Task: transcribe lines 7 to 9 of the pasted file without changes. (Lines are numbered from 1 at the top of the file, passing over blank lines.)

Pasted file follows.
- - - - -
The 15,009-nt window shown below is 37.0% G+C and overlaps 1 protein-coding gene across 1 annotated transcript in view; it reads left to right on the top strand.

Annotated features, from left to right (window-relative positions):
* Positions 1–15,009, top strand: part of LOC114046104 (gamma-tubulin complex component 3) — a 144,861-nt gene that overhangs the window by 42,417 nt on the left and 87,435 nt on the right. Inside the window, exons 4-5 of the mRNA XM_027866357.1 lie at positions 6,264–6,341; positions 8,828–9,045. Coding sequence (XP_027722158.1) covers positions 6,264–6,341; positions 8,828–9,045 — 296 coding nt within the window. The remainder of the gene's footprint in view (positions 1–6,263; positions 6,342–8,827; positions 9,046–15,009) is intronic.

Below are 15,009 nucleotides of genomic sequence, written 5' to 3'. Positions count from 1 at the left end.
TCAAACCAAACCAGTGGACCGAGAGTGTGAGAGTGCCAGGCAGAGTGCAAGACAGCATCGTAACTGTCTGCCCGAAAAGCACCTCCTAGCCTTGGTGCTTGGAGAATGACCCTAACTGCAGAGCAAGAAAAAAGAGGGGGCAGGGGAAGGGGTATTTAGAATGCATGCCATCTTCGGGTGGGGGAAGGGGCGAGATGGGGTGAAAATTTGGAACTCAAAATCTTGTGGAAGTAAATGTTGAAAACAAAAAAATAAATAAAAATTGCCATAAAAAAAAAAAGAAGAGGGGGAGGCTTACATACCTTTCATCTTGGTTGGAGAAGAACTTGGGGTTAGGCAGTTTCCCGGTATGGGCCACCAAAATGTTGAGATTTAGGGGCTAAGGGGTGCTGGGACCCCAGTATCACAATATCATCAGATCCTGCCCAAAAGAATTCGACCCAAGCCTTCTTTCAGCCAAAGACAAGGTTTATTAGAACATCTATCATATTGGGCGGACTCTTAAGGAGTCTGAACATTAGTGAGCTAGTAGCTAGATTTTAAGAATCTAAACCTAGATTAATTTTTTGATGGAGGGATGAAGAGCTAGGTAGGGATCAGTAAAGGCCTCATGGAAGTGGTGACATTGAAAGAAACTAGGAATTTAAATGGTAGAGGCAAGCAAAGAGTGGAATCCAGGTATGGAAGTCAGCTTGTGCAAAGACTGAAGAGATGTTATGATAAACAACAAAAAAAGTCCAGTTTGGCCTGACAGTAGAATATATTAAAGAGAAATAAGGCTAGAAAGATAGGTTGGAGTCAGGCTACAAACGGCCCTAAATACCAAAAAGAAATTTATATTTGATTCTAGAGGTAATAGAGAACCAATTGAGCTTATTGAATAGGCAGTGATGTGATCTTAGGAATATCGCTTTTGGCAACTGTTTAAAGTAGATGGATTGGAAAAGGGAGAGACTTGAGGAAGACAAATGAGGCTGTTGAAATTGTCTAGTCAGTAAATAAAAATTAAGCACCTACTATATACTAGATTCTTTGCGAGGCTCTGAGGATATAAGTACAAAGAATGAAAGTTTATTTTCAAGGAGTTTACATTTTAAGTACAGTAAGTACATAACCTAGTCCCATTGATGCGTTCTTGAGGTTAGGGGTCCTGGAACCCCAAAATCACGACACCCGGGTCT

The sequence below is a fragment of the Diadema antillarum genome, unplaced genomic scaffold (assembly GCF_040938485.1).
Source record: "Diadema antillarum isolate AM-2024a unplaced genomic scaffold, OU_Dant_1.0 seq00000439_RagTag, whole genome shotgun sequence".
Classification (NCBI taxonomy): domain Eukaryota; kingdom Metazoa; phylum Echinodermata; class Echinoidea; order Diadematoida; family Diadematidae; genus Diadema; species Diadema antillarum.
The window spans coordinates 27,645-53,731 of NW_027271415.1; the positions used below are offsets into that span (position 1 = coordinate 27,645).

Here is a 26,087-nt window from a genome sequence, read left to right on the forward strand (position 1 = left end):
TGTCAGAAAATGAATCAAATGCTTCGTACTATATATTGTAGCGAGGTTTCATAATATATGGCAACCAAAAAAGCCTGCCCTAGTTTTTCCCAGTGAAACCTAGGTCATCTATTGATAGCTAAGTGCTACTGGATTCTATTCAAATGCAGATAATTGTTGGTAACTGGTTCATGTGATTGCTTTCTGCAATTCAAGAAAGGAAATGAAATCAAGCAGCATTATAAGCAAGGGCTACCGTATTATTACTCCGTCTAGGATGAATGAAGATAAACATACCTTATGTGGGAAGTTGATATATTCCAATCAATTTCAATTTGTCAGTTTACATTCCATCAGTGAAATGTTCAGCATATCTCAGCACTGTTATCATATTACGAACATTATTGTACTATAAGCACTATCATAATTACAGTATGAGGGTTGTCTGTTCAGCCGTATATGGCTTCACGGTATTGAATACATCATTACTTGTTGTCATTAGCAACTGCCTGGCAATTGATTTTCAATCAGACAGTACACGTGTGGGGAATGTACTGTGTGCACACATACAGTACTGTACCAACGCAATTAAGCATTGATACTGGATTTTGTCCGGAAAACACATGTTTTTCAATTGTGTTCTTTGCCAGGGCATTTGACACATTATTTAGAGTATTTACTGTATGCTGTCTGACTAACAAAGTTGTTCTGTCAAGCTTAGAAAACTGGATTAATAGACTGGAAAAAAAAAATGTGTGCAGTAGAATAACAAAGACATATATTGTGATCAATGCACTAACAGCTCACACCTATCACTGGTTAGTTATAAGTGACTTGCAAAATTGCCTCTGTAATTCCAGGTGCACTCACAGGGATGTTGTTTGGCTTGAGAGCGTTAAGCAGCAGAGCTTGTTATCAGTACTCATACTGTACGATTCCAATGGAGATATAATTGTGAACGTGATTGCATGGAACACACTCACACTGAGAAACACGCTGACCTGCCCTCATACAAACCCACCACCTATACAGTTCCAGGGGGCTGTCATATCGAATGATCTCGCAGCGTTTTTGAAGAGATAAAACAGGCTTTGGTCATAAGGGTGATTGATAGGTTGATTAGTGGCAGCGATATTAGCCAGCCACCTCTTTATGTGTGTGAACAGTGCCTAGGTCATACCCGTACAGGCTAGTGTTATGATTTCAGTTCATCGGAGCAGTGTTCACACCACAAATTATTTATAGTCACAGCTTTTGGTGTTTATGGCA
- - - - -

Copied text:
Source record: "Diadema antillarum isolate AM-2024a unplaced genomic scaffold, OU_Dant_1.0 seq00000439_RagTag, whole genome shotgun sequence".
Classification (NCBI taxonomy): domain Eukaryota; kingdom Metazoa; phylum Echinodermata; class Echinoidea; order Diadematoida; family Diadematidae; genus Diadema; species Diadema antillarum.
The window spans coordinates 27,645-53,731 of NW_027271415.1; the positions used below are offsets into that span (position 1 = coordinate 27,645).